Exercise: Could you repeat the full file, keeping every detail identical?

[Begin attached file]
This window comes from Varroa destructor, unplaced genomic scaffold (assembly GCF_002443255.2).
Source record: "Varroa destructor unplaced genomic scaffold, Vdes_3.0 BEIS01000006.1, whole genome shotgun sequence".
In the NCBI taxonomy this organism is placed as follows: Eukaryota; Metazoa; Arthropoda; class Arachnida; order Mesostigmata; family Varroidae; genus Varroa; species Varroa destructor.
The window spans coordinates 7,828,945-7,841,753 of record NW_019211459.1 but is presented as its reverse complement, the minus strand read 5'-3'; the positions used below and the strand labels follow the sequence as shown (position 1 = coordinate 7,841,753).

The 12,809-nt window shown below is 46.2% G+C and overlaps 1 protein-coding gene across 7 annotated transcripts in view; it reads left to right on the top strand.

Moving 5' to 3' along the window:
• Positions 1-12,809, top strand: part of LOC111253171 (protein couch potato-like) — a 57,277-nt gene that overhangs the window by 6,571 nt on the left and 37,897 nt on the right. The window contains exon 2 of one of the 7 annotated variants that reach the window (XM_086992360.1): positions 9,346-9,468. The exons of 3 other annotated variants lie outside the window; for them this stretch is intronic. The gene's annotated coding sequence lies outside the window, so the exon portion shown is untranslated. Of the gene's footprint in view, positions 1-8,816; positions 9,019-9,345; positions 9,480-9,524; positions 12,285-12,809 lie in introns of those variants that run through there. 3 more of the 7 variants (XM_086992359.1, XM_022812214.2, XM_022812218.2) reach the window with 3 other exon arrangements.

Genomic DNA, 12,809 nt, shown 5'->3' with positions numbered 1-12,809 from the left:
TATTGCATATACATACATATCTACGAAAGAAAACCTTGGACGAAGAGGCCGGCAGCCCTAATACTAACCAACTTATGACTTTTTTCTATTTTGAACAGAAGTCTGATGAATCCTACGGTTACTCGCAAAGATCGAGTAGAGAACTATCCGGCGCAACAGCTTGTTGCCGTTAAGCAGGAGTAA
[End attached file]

This window comes from Varroa destructor, unplaced genomic scaffold (assembly GCF_002443255.2).
Source record: "Varroa destructor unplaced genomic scaffold, Vdes_3.0 BEIS01000006.1, whole genome shotgun sequence".
In the NCBI taxonomy this organism is placed as follows: Eukaryota; Metazoa; Arthropoda; class Arachnida; order Mesostigmata; family Varroidae; genus Varroa; species Varroa destructor.
The window spans coordinates 7,828,945-7,841,753 of record NW_019211459.1 but is presented as its reverse complement, the minus strand read 5'-3'; the positions used below and the strand labels follow the sequence as shown (position 1 = coordinate 7,841,753).

The 12,809-nt window shown below is 46.2% G+C and overlaps 1 protein-coding gene across 7 annotated transcripts in view; it reads left to right on the top strand.

Moving 5' to 3' along the window:
• Positions 1-12,809, top strand: part of LOC111253171 (protein couch potato-like) — a 57,277-nt gene that overhangs the window by 6,571 nt on the left and 37,897 nt on the right. The window contains exon 2 of one of the 7 annotated variants that reach the window (XM_086992360.1): positions 9,346-9,468. The exons of 3 other annotated variants lie outside the window; for them this stretch is intronic. The gene's annotated coding sequence lies outside the window, so the exon portion shown is untranslated. Of the gene's footprint in view, positions 1-8,816; positions 9,019-9,345; positions 9,480-9,524; positions 12,285-12,809 lie in introns of those variants that run through there. 3 more of the 7 variants (XM_086992359.1, XM_022812214.2, XM_022812218.2) reach the window with 3 other exon arrangements.

Genomic DNA, 12,809 nt, shown 5'->3' with positions numbered 1-12,809 from the left:
TATTGCATATACATACATATCTACGAAAGAAAACCTTGGACGAAGAGGCCGGCAGCCCTAATACTAACCAACTTATGACTTTTTTCTATTTTGAACAGAAGTCTGATGAATCCTACGGTTACTCGCAAAGATCGAGTAGAGAACTATCCGGCGCAACAGCTTGTTGCCGTTAAGCAGGAGTAA